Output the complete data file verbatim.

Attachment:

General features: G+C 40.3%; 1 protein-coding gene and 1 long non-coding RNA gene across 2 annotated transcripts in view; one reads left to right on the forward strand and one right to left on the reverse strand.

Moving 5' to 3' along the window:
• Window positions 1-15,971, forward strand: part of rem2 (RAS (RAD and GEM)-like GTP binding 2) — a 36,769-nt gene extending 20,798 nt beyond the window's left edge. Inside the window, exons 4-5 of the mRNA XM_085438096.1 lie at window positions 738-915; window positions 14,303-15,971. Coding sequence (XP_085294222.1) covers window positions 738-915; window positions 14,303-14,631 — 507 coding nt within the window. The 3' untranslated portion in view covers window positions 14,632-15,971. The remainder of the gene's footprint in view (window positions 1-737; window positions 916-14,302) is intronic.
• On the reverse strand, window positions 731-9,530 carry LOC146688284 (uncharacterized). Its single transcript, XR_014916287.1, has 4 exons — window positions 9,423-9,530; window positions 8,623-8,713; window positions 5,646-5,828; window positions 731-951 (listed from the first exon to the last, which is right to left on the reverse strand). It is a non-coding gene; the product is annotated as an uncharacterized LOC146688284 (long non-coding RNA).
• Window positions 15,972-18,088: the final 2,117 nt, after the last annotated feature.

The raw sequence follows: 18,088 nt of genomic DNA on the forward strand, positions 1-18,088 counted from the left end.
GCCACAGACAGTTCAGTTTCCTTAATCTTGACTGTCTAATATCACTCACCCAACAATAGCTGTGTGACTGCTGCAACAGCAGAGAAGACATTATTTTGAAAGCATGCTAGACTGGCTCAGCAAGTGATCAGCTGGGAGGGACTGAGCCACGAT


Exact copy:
General features: G+C 40.3%; 1 protein-coding gene and 1 long non-coding RNA gene across 2 annotated transcripts in view; one reads left to right on the forward strand and one right to left on the reverse strand.

Moving 5' to 3' along the window:
• Window positions 1-15,971, forward strand: part of rem2 (RAS (RAD and GEM)-like GTP binding 2) — a 36,769-nt gene extending 20,798 nt beyond the window's left edge. Inside the window, exons 4-5 of the mRNA XM_085438096.1 lie at window positions 738-915; window positions 14,303-15,971. Coding sequence (XP_085294222.1) covers window positions 738-915; window positions 14,303-14,631 — 507 coding nt within the window. The 3' untranslated portion in view covers window positions 14,632-15,971. The remainder of the gene's footprint in view (window positions 1-737; window positions 916-14,302) is intronic.
• On the reverse strand, window positions 731-9,530 carry LOC146688284 (uncharacterized). Its single transcript, XR_014916287.1, has 4 exons — window positions 9,423-9,530; window positions 8,623-8,713; window positions 5,646-5,828; window positions 731-951 (listed from the first exon to the last, which is right to left on the reverse strand). It is a non-coding gene; the product is annotated as an uncharacterized LOC146688284 (long non-coding RNA).
• Window positions 15,972-18,088: the final 2,117 nt, after the last annotated feature.

The raw sequence follows: 18,088 nt of genomic DNA on the forward strand, positions 1-18,088 counted from the left end.
GCCACAGACAGTTCAGTTTCCTTAATCTTGACTGTCTAATATCACTCACCCAACAATAGCTGTGTGACTGCTGCAACAGCAGAGAAGACATTATTTTGAAAGCATGCTAGACTGGCTCAGCAAGTGATCAGCTGGGAGGGACTGAGCCACGAT